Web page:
Essays by David Rieff, Deepak Lal, and Charles Krauthammer make up the “eager imperialist” contingent.  For Rieff, a liberal, American power means putting a stop to ethnic cleansing in Bosnia (as long as it is not the Serbs who are getting killed).  Lal, an economist at UCLA, is a homo economicus conservative: For him, empire is a public-goods argument.  Just as government is needed to provide order within states, global government is necessary for international order.  This will lower transaction costs, facilitate “the free flow of goods, capital and people,” and keep the peace among states.  Lal seems not to notice that, in order to accomplish such peacekeeping, the imperial power has to resort to war.  The reader is left with the impression that war is not war so long as it is waged by the United States.  So much for plainspokenness.

Krauthammer makes the same argument in slightly different terms, claiming that American hegemony can and should be a force for the greater global good.  Conveniently, what is best for the world is also best for America, at least as Krauthammer sees it.  Unlike Lal, he is admirably candid, ending his piece with a play on Benjamin Franklin: “History has given you an empire, if you will keep it.”  Clearly, Krauthammer is enjoying himself.

Victor Davis Hanson is the sole example from the America-is-not-an-empire school.  That Bacevich did not include any others of this perspective suggests his own prejudices against those who live with their heads in the sand (of Iraq, maybe?).  The anti-imperialist contingent, on the other hand, is well represented.  In addition to Milbank, David North of the World Socialist Web Site, Gabriel Ash of YellowTimes.org, and agrarian writer Wendell Berry all present unflinching condemnations of the American Empire.  Ash argues that the United States has been imperial since long before the election of George W. Bush, whose incompetence, Ash believes, may lead to hegemony’s self-destruction.  Ash, Berry, and Milbank find corporate capitalism behind America’s post-September 11 foreign policy, though none adopts a simplistically Marxist view.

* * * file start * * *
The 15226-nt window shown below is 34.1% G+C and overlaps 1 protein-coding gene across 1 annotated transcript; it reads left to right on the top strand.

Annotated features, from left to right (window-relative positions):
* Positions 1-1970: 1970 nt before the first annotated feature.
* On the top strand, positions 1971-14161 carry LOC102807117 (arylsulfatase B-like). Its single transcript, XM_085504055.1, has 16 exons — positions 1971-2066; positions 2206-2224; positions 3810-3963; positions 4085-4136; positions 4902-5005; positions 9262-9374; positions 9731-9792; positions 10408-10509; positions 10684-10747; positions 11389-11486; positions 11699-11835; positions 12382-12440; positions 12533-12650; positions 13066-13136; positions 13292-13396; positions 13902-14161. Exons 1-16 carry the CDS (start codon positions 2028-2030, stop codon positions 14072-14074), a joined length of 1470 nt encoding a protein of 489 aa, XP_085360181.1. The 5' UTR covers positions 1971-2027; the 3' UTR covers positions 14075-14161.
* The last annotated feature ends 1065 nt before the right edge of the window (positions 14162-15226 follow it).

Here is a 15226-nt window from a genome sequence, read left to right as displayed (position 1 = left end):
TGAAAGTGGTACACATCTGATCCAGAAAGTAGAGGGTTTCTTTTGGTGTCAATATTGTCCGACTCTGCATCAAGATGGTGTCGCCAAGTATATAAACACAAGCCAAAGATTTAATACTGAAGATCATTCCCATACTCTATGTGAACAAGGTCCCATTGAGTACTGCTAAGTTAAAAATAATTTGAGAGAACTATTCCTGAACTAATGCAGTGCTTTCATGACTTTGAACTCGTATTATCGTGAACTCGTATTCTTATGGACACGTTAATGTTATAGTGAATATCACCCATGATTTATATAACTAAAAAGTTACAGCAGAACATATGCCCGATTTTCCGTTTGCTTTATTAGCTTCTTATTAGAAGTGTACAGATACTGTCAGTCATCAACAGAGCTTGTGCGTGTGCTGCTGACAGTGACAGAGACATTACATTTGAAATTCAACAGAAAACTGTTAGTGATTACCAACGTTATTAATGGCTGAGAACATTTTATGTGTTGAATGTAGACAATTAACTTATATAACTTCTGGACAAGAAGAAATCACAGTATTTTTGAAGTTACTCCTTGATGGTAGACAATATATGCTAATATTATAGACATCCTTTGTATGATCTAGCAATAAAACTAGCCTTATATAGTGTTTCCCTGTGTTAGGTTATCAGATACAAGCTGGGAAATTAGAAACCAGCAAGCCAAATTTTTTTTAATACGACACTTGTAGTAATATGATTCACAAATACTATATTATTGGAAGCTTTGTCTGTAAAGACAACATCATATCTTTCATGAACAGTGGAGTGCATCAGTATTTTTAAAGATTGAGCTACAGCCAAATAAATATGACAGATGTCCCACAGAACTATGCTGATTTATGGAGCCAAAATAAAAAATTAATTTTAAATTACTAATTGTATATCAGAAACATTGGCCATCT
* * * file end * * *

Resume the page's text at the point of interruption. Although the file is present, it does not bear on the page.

David North is much more predictable than Ash and Berry in how he goes about making his case.  Global empire is both unjust in itself and serves as a distraction from the need for more government intervention in the domestic economy.  Even North recognizes, however, that the hidden hand of the market cannot work without a hidden fist.  North blames McDonald’s; he might more properly blame McDonnell-Douglas.

More moderate liberal contributors, such as Stanley Hoffman of Harvard University, simply ask the United States to pay more heed to international law and international institutions.  They speak with the voice of the establishment, and here the reader can find, in embryo, the foreign policy of a John Kerry administration.  What Hoffman, Charles S. Maier (another Harvard professor), and David Marquand (formerly of Oxford) all recommend is not altogether different from what Charles Krauthammer would like to see.  While Krauthammer and company believe in an American Empire unbridled by international institutions, the center-left wants an American Empire that works through international institutions.  Within the broad party of empire, this may be a major point of contention, but, to those outside of that big tent, it looks like what Freud, right for once, called “the narcissism of small differences.”

The most important and most interesting of the chapters are those contributed by the reluctant imperialists who offer the reader a bit of historical perspective.  German historian Peter Bender addresses the parallels (and divergences) between America and Rome and asks the most important question in the book: “Can the United States remain a republic if it rules an empire?”  It is not a question Bender answers, although the reader may certainly draw his own conclusions from the context provided by Roman history.  American journalist Martin Walker, on the other hand, argues that the American Empire is nothing like Rome’s or, for that matter, Britain’s.  Walker surely is right to caution against taking historical analogies too literally, but Bender, the better historian, is more persuasive—and incisive.